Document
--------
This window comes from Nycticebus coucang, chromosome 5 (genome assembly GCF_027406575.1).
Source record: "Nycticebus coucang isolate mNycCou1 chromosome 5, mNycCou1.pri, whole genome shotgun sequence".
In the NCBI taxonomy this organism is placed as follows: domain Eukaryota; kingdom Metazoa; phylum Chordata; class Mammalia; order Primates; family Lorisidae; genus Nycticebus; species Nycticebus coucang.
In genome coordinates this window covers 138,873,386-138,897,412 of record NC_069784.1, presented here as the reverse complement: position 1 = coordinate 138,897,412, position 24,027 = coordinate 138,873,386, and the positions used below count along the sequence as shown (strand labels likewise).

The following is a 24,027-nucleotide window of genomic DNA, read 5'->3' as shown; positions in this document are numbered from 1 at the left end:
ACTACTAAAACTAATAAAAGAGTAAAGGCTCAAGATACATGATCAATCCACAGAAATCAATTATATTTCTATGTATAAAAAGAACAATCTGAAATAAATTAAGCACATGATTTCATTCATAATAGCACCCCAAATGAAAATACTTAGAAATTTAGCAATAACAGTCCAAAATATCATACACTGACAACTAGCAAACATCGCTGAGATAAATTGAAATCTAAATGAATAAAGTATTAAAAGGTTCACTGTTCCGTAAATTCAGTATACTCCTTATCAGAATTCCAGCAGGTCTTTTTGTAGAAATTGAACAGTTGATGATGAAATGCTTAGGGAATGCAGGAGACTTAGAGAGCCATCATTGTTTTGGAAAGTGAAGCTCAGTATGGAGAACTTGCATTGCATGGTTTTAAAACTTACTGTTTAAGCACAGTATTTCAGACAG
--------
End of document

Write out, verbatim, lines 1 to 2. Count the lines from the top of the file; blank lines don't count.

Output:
This window comes from Nycticebus coucang, chromosome 5 (genome assembly GCF_027406575.1).
Source record: "Nycticebus coucang isolate mNycCou1 chromosome 5, mNycCou1.pri, whole genome shotgun sequence".